Europlanet Science Congress 2022
Palacio de Congresos de Granada, Spain
18 – 23 September 2022
Europlanet Science Congress 2022
Palacio de Congresos de Granada, Spain
18 September – 23 September 2022
EPSC Abstracts
Vol. 16, EPSC2022-51, 2022, updated on 06 Jul 2022
Europlanet Science Congress 2022
© Author(s) 2022. This work is distributed under
the Creative Commons Attribution 4.0 License.

The colours of Jupiter in 2021

Christophe Pellier
Christophe Pellier
  • SAF/ISMO, Nantes, France (
  • Introduction

The colours of the belts, zones, and individual features of Jupiter are known to encounter significant variations either on short or long time scales. Those variations are the results of chemical or physical changes of the planet's meteorology that are of much interest. In order to try to precisely describe the colours of the planet beyond simple assessments (either visually or from images), the author presents results obtained with tools found in the scientific litterature, to characterize the colours of Jupiter during the apparition of 2021.

Scientific references showing examples of the same kind of work are [1] and [2]

  • Method

The planet is imaged with the method of lucky imaging, with a complete set of UBVRcIc plus z', CH4/890, and Y filters. Two cameras are used, one monochrome (ASI290MM from ZWO) and one colour, the ASI462MC, to benefit from its huge sensitivity in the near infrared wavelengths. Wavelet processing is not applied on the images. The geometric albedo of the planet is calculated for each one of the bands, thanks to the method exposed in EPSC2022-20, and the values are exploited with the following presentations. Figures 1 and 2 show photometric images taken respectively on September 6th, 2021, and September 23rd, showing the Great red spot.

  • North-South scans

The goal is to characterize the photometric profile of the planet in direction of the polar axis, for each band of light. For this, images where longitudes estimated to be "representative" of the global state of the planet are used.

Another method would be to use images spanning a long range of longitudes. To diminish the sensitivity of a cut along a single line to local variations (i.e presence of individual spots...) the author used the software RSpec to select a wider range of longitudes around the central meridian (figure 3)

Images are not used directly: they are first sent into WinJupos and mapped onto equirectangular projection with planetographic latitude scale that allows to eliminate the moderate tilt of the globe, when present. The only thing not corrected is the small gradient of light brought by the polar tilt (the "winter" hemisphere being a bit less lit by the Sun). The photometric profile is calibrated in “wavelengths” from 0 to 180, to ease the building of the latitude scale (+90/-90°).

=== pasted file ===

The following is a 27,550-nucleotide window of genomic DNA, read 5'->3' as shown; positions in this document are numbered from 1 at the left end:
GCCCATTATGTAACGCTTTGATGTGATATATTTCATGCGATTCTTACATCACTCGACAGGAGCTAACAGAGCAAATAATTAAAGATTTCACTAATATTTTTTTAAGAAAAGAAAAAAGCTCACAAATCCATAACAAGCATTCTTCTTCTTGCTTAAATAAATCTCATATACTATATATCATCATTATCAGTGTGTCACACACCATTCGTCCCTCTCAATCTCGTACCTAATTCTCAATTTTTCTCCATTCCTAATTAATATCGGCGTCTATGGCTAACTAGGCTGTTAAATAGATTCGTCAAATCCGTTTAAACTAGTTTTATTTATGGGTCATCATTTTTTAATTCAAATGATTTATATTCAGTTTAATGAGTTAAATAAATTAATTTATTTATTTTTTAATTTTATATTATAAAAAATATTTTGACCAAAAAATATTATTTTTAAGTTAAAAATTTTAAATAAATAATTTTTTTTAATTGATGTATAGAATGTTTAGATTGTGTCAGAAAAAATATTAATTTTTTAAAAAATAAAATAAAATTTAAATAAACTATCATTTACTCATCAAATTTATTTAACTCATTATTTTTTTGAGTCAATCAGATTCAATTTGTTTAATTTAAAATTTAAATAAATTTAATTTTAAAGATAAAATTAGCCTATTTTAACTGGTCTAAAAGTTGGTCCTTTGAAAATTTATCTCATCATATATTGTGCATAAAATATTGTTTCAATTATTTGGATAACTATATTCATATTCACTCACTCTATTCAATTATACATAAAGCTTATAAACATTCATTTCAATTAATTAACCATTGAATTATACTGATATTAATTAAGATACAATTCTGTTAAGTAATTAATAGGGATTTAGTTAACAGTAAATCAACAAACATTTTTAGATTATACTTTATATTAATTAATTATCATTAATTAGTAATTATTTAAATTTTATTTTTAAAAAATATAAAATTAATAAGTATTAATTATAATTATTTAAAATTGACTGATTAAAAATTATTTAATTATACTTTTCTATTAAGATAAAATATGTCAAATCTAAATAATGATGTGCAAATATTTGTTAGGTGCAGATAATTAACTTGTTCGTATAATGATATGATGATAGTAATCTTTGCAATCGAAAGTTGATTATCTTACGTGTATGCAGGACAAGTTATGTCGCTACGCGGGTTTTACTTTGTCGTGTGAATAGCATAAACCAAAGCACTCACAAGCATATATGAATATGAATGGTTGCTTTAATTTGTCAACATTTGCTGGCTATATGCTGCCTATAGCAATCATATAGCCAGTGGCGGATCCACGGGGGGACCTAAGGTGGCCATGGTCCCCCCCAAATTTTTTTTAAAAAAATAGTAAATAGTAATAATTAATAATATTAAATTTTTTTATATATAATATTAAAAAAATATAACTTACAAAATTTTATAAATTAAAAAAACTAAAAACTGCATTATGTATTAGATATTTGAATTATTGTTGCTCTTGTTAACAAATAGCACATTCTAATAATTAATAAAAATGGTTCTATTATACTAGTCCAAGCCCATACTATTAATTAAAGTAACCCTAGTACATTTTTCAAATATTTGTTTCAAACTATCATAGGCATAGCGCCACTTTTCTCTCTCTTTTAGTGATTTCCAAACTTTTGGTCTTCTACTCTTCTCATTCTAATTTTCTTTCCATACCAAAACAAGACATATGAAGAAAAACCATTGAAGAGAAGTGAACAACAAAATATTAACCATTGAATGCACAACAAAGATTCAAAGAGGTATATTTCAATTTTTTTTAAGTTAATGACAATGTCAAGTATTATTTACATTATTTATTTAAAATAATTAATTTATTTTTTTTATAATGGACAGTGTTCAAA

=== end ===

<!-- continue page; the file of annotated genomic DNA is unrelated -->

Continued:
Finally, the profile is calibrated in intensity by calculating the albedo of a well identified region with the same method exposed in point 4 below. On figure 4 is an example of a final scan, all will be visible on the poster.

Ratios of some of those north-south scans can be made to provide colour indices that may reveal additionnal informations. Here is a B-Rc that may forms a good index of the colours of the planet, since the B band is where the maximum of variation occurs, when they are minimal in red (or IR) - figure 5:

  • Spectra of individual features or regions

This work also allows to build spectra of individual features or regions, like the Great Red Spot, when measuring their particular albedo on the central meridian. Spectra will then only have a few points, depending on the number of filters used. To measure the albedo of individual features, the author used a circle of know radius (5 or 10 pixels...), noted the value of apparent brightness, and calculated what would be the brightness if this small area would be as large as the disk itself. Then by a simple rule of three, knowing what is the albedo of the global disk, it is possible to calculate the albedo of the feature of interest. An example of such spectra can be found in [2].

  • References

[1] Mendikoa, I., Sanchez-Lavega,A., Pérez-Hoyos,S., Hueso,R., Rojas, J-F., Lopez-Santiago,J., "Temporal and spatial variations of the absolute reflectivity of Jupiter and Saturn from 0,38 to 1,7 µm with PlanetCam-UPV/EHU", Astronomy and Astrophysics, vol.607, november 2017.

[2] Simon AA, Wong MH, Rogers JH, Orton GS, De Pater I, Asay-Davis X, Carlson RW, Marcus PS, “Dramatic change in Jupiter's Great Red Spot from spacecraft observations”, The Astrophysical Journal Letters, 797:L31, 2014.

How to cite: Pellier, C.: The colours of Jupiter in 2021, Europlanet Science Congress 2022, Granada, Spain, 18–23 Sep 2022, EPSC2022-51,, 2022.


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